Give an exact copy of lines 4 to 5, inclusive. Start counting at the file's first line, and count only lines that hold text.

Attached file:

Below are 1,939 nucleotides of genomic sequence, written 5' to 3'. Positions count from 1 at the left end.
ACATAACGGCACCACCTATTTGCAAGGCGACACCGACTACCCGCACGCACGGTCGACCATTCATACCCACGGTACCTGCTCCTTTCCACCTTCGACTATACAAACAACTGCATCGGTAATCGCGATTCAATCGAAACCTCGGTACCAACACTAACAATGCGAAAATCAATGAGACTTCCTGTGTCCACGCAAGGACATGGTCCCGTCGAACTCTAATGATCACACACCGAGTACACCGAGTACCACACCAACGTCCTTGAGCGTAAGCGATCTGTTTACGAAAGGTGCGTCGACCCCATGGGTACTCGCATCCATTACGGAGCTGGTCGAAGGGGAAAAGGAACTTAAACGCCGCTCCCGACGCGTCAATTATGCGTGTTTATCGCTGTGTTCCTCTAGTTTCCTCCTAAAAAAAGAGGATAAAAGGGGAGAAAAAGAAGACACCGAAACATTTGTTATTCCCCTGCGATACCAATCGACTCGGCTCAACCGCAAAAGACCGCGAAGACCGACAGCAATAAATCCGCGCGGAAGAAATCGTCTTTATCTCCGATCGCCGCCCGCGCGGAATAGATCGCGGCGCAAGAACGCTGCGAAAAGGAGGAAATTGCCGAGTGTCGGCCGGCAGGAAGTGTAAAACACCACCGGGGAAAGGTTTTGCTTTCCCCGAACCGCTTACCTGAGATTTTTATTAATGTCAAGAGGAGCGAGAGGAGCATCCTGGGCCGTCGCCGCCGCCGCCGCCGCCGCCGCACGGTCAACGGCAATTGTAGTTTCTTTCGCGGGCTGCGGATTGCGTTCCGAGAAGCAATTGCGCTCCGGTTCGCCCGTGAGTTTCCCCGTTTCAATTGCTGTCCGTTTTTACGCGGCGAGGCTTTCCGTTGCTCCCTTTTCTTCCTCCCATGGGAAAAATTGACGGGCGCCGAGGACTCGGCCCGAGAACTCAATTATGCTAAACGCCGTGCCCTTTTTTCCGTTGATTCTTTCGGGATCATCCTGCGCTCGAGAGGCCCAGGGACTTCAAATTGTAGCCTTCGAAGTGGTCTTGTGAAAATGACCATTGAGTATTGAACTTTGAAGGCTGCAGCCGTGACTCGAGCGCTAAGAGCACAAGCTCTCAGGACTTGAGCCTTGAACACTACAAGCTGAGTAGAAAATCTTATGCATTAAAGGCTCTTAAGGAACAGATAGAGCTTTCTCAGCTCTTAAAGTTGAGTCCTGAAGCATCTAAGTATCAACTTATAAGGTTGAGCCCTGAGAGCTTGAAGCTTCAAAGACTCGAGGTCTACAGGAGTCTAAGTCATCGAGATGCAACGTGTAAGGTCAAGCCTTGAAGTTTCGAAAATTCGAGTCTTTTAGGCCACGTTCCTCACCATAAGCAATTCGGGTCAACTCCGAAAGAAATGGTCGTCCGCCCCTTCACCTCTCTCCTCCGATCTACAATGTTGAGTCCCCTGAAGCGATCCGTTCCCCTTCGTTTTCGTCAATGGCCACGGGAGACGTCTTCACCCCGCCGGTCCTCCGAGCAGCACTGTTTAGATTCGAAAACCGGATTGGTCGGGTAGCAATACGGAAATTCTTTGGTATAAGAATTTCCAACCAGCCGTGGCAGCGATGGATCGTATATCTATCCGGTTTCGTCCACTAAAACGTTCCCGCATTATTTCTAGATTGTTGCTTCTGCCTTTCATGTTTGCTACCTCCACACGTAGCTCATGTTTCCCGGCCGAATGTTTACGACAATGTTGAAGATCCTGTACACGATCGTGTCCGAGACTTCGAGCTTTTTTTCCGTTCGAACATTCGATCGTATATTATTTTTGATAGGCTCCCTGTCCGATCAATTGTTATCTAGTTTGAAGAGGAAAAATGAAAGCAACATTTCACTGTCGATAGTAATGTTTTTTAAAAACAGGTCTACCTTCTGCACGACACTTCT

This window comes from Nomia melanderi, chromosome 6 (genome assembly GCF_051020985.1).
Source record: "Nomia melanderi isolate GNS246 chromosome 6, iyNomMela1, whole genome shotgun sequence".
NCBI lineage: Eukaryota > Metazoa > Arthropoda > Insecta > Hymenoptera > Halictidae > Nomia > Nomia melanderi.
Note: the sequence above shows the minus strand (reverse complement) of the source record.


Source record: "Nomia melanderi isolate GNS246 chromosome 6, iyNomMela1, whole genome shotgun sequence".
NCBI lineage: Eukaryota > Metazoa > Arthropoda > Insecta > Hymenoptera > Halictidae > Nomia > Nomia melanderi.